The Fresh Loaf

News & Information for Amateur Bakers and Artisan Bread Enthusiasts

Whole Wheat Multigrain

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Mebake's picture
Mebake

Whole Wheat Multigrain

Nothing new here, my old favorite: Hamelman’s Whole-wheat multigrain.  This time, though, and as I have come to appreciate sourdough preferments, as opposed to yeasted ones; I chose to skip the Instant yeast altogether. I have also chosen a new collection of grains for my hot soaker: Rolled oats, millet, Semolina,  and sunflower seeds.

The initial fermentation took 3 hours, while the final fermentation was  5 hours. I increased the hydration as the dough was stiff, and ended up with an over hydrated dough. To adjust, I added 50-50% whole wheat flour  to bread flour to arrive at a medium to loose hydration. It was wet, still.

The preferment % was reduced as a result of adding more flours to around 9% from 12%.

My Rye Sourdough is dead. I have rushed it once by adding more than comfortable warm water, and since then it seemed to go down the path of demise. Luckily, I can create one easily from my white levain.

For a change, i wanted to bake this bread in a pan.

Although i have not tasted the bread yet, i could describe it as follows:

Soft crust, with rich sourdough aroma. Crumb is open, cool and moist, with an appreciable sour aroma.

I have yet to decide whether or not the 100% sourdough version is better tasting than the sweeter yeasted version.

Update: The flavor of the bread was great. the extended final fermentation did mask the subtle sweetness and wheatiness of the bread, and the sour tang was clearly present. Lovely bread, nevertheless.

Khalid

Comments

isand66's picture
isand66

Great looking crumb Kahlid!

Looks like you did nice some audibles when mixing this one up and it turned out excellent.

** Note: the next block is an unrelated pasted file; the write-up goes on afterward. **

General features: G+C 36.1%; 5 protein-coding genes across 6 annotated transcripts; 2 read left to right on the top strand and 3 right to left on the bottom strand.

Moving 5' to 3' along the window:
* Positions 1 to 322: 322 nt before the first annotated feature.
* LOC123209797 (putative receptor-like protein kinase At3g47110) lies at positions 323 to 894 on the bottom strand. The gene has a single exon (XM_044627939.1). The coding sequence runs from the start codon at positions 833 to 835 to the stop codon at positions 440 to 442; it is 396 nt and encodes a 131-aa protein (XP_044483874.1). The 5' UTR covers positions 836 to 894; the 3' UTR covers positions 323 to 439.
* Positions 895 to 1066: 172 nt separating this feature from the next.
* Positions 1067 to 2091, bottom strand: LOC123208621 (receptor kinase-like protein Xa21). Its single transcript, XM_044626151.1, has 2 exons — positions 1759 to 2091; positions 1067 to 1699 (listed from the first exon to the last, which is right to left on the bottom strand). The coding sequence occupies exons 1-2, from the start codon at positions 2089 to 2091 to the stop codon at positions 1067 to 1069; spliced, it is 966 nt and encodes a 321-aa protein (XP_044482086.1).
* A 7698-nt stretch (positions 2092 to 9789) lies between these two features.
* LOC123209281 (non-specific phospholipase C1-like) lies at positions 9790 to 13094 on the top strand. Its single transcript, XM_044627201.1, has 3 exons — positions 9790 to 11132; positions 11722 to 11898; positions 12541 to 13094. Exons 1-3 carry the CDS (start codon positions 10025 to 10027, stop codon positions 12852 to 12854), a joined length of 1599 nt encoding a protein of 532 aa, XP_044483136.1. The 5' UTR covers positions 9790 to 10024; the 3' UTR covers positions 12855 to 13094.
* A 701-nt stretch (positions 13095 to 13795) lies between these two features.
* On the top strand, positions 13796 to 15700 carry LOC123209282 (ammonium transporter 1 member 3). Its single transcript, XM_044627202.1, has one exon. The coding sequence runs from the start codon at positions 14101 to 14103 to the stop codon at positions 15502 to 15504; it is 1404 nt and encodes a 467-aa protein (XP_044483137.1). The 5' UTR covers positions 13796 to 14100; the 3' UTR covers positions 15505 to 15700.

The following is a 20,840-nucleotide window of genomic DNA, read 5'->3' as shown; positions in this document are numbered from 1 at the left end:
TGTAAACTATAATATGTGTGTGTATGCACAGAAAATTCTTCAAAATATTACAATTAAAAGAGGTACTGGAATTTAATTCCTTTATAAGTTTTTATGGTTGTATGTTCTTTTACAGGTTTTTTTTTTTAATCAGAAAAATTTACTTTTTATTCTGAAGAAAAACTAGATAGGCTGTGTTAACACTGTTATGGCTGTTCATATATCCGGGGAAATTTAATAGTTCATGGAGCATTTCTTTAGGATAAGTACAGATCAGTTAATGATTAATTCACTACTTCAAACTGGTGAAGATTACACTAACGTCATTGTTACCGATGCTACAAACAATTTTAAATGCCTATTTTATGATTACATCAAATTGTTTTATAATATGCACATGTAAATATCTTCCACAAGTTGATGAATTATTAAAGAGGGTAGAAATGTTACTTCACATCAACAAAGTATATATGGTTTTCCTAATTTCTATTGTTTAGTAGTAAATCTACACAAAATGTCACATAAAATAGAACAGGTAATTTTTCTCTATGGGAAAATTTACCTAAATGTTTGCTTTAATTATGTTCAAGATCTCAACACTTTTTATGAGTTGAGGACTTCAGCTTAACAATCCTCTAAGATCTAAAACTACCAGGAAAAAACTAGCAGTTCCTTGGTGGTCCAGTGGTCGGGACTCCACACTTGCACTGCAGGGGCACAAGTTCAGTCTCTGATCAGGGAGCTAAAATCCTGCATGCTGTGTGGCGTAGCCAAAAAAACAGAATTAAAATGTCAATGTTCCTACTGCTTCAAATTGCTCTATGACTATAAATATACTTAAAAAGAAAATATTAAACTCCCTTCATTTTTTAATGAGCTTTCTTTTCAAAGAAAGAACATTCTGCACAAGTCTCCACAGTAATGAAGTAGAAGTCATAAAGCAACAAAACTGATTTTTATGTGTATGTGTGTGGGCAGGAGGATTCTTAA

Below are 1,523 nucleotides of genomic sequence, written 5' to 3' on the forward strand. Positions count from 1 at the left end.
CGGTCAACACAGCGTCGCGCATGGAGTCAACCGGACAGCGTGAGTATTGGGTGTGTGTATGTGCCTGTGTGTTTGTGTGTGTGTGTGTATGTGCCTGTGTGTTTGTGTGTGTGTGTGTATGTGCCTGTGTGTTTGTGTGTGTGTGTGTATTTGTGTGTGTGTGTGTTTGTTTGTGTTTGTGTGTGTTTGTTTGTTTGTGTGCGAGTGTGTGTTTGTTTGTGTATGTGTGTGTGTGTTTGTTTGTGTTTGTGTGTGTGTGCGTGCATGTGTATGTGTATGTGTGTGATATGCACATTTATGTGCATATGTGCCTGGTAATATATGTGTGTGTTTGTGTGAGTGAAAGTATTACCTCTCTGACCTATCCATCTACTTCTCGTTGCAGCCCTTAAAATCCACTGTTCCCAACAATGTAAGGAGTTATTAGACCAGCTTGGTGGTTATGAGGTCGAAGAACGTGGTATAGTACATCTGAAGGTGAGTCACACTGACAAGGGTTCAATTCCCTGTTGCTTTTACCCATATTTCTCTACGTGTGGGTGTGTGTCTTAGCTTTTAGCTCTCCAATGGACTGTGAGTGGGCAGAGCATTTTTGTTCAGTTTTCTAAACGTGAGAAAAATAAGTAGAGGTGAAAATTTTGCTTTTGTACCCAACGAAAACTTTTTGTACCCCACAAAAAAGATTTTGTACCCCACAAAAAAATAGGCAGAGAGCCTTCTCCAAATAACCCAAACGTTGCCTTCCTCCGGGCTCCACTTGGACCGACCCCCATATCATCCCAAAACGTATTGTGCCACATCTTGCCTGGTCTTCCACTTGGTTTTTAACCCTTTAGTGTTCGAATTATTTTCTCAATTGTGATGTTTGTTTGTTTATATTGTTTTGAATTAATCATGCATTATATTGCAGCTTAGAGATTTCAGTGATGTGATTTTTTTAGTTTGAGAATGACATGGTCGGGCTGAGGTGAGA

Funny thing is I was just thinking how I never make any pan breads and maybe it's time to try one soon.  This one looks like a winner.

Nice job as always.

I'm attempting to make the famous 36 hour baguettes from TX Farmer and I'm not off to the best start.  I must have been brain damaged yesterday when I went to convert my 65% starter to a 100% starter for the recipe I never added any flour....just seed starter and water!  Hopefully I can get my starter to activate in time to make this one.  My last attempt was a failure so here's hoping for the best!

Regards,
Ian

Mebake's picture
Mebake

Hi, Ian, and thanks :)

50% of the kneading was taken care of by my Mixer, and was finished off by hand (slap and fold). I'm relying more and more on my mixer nowadays to develop my dough half way through, so there wasn't much audibles as used to be.

I was eyeing my pans stacked near my oven, and thought why not bake my favorite recipes in pans every once and a while?

I've been tempted to bake some of TXfarmer's recipes for a quite some time now. I should give them a try.

 

wassisname's picture
wassisname

Another beautiful loaf, Khalid!  The crumb looks perfect.  5 hours of final fermentation?  Your patience is impressive and obviously paid off.  Nice to see that your sourdough version turned out so well, I may have to try this one.  Was this dough hand kneaded?

Marcus

Mebake's picture
Mebake

Yes, it was hand kneaded after a 5 minute slow speed mixing in my Mixer.

 

dabrownman's picture
dabrownman

With it so wet you were wise to pan it up too.  Love the  and how it compliments your open crumb.  Really like the crust too.  Sorry about your rye starter but you are right, in a few hours you will have converted the white to rye easy enough.